Englishman, Frenchman or American?: Thomas Paine in Anglo-American Memory, c. 1809-2009: Like my research into Abraham Lincoln, this project interrogates Anglo-American relations through the prism of a particular figure, in this case Thomas Paine. More specifically, this project seeks to uncover the differences and divergences in Anglo-American views of Paine.
Gendering the Special Relationship: The Anglo-American Alliance on Film: This project will explore representations of the Anglo-American 'special relationship' on film, paying particular attention to the way in which this relationship has been gendered.
Selected Conference Papers, Seminar Papers and Public Lectures:
2013: 'From Here Lincoln Came': Abraham Lincoln in East Anglia, c. 1809-2009, invited public lecture, Second Air Division Memorial Library, Norwich.
2012: 'Over Here': The Legacy of the Mighty Eighth in East Anglia, invited public lecture, Second Air Division Memorial Library, Norwich.
2012: 'From Here Lincoln Came': Anglo-Saxonism, the Special Relationship, and the Anglicization of Abraham Lincoln, c.1870-1970', invited seminar paper, Andrew Hook Centre for American Studies, University of Glasgow.
2011: 'These Men Rest in Hospitable Soil': The ABMC at Madingley Hill, British Association of American Studies Conference, UCLAN.
2010: ‘The Beginning of the End: D-Day in British Cultural Memory’, Society of Military History Conference, Virginia Military Institute, USA.
2009: ‘From Here Lincoln Came’: The Special Relationship in Anglo-American Commemoration of the Second World War’, The Legacy of Abraham Lincoln Conference, Paris, France.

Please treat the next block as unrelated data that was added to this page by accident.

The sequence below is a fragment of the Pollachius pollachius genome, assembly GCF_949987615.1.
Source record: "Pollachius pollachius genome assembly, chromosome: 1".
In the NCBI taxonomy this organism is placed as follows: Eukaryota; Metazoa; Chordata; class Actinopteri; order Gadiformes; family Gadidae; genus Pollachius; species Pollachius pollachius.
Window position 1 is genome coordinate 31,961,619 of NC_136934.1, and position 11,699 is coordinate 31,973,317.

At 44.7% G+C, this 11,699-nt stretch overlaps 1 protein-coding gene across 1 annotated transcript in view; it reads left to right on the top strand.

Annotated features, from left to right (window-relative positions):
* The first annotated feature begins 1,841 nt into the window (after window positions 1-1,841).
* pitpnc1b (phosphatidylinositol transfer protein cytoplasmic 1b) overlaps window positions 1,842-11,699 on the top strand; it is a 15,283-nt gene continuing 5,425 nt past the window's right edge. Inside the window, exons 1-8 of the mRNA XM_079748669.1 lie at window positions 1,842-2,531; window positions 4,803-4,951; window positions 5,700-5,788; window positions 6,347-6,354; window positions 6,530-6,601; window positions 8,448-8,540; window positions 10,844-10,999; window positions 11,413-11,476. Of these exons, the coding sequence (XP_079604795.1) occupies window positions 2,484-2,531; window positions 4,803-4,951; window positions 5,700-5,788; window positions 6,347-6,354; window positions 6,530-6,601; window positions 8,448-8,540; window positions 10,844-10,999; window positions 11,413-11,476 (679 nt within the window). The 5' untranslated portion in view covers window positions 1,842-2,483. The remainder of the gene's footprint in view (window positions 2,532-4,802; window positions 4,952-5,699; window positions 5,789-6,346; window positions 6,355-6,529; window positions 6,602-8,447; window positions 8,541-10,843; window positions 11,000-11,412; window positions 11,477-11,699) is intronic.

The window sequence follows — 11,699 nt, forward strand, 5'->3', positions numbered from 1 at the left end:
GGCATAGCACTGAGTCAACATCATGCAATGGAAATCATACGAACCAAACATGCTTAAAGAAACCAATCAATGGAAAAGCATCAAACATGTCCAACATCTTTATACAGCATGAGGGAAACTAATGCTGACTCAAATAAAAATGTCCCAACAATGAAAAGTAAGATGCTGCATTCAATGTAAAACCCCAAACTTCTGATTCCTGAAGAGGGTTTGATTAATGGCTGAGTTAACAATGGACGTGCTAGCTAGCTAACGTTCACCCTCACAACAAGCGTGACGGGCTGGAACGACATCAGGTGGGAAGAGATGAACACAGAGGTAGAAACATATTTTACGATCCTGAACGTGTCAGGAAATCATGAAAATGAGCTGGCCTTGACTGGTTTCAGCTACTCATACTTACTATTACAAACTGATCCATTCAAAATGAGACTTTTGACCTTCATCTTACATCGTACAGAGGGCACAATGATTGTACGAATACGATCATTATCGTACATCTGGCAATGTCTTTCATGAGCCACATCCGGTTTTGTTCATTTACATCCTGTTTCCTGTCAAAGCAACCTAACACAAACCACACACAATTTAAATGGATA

2009: ‘Fields of Honor’: Commemorating D-Day in Normandy’, D-Day Conference, Liberty University, Virginia, USA.
2009: ‘Constructing a Perfect Past: D-Day and American Identity’, War and US Identity Conference, University College, Dublin, Ireland.
2008: ‘From Haunted Landscapes to Heritage Landscapes: American Airfields and Battlefields in Britain and France, 1970 to the present’, Militarized Landscapes Conference, University of Bristol.
2006: ‘Commemoration or Consumption: American War Tourism in Europe, 1980-2004’, Popularization of War Memory Workshop, University of Calgary, Canada.
2005: ‘ “A bit of England watered with our tears”: Marking the Past of the Mighty Eighth’, The Legacy of World War II Conference, Chestnut Hill College, Philadelphia, USA.
2005: ‘The Silence of Memory: Remembering and Forgetting the Bombing of Germany’, Discursive Spaces: Identity, Memory and Meaning Conference, Humanities Institute of Ireland, University College, Dublin, Ireland.